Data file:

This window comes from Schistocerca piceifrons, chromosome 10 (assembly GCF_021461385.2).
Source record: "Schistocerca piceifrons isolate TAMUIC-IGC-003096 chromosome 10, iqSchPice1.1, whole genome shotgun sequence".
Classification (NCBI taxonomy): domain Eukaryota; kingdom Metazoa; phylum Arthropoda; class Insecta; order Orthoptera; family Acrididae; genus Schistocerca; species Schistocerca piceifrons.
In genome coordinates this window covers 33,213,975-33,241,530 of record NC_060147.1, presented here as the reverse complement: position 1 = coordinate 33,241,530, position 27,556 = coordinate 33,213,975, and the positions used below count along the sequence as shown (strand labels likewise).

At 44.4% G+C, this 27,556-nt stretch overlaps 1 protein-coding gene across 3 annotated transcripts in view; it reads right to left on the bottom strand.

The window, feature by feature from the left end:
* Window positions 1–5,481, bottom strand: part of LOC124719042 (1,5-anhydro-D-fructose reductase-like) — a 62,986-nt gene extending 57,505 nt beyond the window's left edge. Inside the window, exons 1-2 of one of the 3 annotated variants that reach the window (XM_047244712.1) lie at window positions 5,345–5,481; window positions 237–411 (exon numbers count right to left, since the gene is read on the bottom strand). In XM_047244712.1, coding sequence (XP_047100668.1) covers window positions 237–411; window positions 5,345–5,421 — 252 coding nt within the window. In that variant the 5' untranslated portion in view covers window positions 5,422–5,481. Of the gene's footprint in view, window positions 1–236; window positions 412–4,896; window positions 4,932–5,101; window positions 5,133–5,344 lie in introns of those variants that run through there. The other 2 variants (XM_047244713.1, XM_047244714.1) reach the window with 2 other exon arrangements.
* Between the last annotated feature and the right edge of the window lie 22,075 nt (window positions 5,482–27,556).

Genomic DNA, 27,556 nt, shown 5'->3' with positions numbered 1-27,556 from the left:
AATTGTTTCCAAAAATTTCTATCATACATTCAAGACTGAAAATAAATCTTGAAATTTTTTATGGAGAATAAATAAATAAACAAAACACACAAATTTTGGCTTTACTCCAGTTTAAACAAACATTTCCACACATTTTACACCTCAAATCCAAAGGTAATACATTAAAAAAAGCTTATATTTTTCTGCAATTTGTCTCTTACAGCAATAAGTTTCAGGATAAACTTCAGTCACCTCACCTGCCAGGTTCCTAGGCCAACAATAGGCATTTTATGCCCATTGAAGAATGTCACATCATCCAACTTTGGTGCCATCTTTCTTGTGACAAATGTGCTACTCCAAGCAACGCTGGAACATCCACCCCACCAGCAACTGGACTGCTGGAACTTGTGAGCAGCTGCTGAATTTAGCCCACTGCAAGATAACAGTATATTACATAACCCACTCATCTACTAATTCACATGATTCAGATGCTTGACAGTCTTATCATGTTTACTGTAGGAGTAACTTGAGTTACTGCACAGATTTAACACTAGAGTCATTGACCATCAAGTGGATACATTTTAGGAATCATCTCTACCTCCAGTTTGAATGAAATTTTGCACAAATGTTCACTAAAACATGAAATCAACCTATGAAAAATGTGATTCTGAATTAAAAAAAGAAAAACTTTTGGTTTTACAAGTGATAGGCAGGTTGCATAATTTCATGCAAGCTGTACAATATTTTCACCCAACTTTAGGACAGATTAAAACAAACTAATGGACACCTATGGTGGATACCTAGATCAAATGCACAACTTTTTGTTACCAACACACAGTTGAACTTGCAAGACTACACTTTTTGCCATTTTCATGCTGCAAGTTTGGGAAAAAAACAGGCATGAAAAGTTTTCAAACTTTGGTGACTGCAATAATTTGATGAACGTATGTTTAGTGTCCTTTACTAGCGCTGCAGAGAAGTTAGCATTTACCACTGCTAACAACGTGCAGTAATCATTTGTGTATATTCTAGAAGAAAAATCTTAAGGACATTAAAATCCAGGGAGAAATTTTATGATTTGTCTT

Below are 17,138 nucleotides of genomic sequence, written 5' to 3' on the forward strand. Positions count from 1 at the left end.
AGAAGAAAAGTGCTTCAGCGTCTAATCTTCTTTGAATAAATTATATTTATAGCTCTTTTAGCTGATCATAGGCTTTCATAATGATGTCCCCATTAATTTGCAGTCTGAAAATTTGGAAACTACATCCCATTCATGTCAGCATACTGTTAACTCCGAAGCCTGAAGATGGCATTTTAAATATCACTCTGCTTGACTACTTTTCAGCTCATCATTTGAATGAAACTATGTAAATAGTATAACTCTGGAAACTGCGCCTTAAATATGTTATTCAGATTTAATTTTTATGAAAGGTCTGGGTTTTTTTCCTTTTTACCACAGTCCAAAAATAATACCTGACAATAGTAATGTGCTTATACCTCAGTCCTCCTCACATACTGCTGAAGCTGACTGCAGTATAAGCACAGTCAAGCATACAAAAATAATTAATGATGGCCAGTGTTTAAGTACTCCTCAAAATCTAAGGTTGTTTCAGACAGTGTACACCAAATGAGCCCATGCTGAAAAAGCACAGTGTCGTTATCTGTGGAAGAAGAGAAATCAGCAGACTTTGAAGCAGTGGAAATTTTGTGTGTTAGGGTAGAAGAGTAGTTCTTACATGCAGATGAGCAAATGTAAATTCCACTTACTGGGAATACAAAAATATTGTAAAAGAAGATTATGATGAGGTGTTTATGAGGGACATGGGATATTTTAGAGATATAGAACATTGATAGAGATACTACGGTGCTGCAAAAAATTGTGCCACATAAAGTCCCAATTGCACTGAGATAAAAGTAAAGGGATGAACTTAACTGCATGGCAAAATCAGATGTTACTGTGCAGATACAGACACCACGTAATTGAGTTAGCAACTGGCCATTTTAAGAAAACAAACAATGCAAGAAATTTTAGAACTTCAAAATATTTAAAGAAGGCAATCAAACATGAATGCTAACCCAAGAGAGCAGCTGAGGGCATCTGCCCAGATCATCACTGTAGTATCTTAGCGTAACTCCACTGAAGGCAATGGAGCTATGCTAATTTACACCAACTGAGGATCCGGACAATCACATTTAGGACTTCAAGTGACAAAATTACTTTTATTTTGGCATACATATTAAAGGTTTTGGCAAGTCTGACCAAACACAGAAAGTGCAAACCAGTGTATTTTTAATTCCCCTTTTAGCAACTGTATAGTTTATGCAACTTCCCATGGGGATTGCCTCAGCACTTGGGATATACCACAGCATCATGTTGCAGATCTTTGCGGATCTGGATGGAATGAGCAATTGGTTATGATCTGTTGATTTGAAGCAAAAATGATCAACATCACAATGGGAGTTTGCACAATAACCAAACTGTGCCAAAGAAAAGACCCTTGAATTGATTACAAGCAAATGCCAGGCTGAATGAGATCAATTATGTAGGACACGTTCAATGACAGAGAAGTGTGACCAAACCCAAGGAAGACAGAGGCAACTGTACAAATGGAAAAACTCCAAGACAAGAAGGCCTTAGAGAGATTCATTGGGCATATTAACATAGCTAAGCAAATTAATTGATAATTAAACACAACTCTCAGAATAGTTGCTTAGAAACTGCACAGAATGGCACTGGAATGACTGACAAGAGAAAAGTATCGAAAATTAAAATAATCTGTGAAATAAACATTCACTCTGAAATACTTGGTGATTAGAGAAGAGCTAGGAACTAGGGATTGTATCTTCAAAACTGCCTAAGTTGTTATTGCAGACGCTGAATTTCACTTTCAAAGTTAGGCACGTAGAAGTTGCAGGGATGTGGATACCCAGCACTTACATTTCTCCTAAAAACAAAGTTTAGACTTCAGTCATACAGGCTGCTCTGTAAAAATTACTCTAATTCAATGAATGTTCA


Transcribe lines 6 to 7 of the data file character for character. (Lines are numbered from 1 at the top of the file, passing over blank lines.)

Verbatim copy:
The window, feature by feature from the left end:
* Window positions 1–5,481, bottom strand: part of LOC124719042 (1,5-anhydro-D-fructose reductase-like) — a 62,986-nt gene extending 57,505 nt beyond the window's left edge. Inside the window, exons 1-2 of one of the 3 annotated variants that reach the window (XM_047244712.1) lie at window positions 5,345–5,481; window positions 237–411 (exon numbers count right to left, since the gene is read on the bottom strand). In XM_047244712.1, coding sequence (XP_047100668.1) covers window positions 237–411; window positions 5,345–5,421 — 252 coding nt within the window. In that variant the 5' untranslated portion in view covers window positions 5,422–5,481. Of the gene's footprint in view, window positions 1–236; window positions 412–4,896; window positions 4,932–5,101; window positions 5,133–5,344 lie in introns of those variants that run through there. The other 2 variants (XM_047244713.1, XM_047244714.1) reach the window with 2 other exon arrangements.